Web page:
Recent government plans to overhaul housing finance call for mortgage programs Fannie Mae and Freddie Mac to be replaced by a number of smaller companies that would carry out the current role of these two large agencies. Currently both Fannie and Freddie create and sell mortgage bonds backed by the federal government, but current proposals suggest that these smaller firms would do so explicitly, operating on private capital without trading on a stock exchange. Also, unlike the two giants, portfolios would not be held by the smaller firms.
The issue in Washington for many lawmakers is that the government would probably wind up having to guarantee a chunk of the mortgage market handled by these smaller firms, with taxpayers taking on the credit risk of home loans once again—the exact scenario the breakup of Fannie and Freddie is supposed to avoid. According to the plan, the government would be paid for its guarantees; however, many critics worry that this type of backing is all too often under-priced.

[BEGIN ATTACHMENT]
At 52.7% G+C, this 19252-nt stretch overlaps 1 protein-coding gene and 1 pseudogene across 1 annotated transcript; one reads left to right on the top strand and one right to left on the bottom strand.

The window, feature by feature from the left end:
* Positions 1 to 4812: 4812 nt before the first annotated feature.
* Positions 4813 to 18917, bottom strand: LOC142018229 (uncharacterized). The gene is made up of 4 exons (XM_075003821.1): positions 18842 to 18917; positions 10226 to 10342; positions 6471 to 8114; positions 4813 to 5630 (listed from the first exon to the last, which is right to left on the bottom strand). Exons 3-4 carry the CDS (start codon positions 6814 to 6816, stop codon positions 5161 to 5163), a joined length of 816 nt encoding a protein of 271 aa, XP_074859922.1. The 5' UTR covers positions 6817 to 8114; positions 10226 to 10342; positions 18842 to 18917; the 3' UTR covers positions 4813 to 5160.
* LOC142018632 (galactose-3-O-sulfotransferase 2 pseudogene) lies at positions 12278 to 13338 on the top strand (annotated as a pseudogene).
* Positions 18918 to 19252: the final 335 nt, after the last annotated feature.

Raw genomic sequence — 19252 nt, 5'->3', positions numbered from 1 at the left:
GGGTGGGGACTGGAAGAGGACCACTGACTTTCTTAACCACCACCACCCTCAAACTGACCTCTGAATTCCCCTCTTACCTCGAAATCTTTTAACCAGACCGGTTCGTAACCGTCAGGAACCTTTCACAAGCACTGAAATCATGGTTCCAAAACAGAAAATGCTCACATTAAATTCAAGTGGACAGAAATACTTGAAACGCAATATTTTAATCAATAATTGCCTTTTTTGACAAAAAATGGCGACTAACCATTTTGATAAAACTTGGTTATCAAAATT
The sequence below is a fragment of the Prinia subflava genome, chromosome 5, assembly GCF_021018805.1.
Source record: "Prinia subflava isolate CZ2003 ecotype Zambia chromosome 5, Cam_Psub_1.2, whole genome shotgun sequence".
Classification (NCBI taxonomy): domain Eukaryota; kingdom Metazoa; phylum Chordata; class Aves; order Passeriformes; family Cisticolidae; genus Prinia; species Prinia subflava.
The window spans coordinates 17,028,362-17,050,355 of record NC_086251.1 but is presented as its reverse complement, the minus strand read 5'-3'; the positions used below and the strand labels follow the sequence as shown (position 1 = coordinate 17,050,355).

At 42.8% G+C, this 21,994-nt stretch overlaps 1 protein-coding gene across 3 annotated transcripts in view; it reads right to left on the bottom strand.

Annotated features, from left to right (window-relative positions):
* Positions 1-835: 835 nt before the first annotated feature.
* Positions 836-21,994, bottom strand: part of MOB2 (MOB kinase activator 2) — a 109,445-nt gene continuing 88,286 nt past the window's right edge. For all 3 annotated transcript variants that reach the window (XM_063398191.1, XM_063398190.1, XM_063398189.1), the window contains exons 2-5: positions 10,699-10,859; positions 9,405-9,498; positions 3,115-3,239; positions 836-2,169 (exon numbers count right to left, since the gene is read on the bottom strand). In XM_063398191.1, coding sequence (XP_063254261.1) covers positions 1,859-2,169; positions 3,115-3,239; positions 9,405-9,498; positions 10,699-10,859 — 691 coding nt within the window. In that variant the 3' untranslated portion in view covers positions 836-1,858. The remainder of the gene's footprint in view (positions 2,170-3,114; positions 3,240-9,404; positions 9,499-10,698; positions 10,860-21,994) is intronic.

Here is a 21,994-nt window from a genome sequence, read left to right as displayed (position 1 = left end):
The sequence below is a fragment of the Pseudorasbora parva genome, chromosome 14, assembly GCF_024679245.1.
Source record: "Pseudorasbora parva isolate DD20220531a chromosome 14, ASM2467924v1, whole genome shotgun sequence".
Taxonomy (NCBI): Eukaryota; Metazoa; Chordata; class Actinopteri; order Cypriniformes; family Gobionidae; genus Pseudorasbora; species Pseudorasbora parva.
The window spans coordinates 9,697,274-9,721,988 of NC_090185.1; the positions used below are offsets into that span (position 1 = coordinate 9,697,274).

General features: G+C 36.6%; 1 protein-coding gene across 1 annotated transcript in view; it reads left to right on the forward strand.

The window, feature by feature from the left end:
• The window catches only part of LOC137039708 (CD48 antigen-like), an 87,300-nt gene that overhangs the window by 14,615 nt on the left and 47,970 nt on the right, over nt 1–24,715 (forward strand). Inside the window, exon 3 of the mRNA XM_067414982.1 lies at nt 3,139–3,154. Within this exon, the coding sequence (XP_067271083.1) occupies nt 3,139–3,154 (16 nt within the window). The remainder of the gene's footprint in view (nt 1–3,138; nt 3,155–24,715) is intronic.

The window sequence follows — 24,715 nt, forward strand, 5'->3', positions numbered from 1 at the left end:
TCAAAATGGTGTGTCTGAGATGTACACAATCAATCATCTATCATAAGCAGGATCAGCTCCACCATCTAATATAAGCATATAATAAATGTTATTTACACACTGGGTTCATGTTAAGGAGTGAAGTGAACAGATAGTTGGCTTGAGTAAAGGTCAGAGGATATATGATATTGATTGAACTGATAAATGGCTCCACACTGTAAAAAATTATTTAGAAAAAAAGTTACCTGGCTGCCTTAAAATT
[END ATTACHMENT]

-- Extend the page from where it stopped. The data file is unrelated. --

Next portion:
Another problem perceived with the plan is that the government would compensate for any one firm’s losses by imposing fees on the others.
Overall, the proposal’s approach doesn’t really change the current situation. It doesn’t seem to make a ton of sense to work toward the elimination of Fannie and Freddie if they’ll only be replaced by more of the same.
The approach also circumvents the major issue that the nation must eventually face, whether taxpayers should finance mortgages in order try to preserve 30-year, fixed-rate loans with a pre-payment option.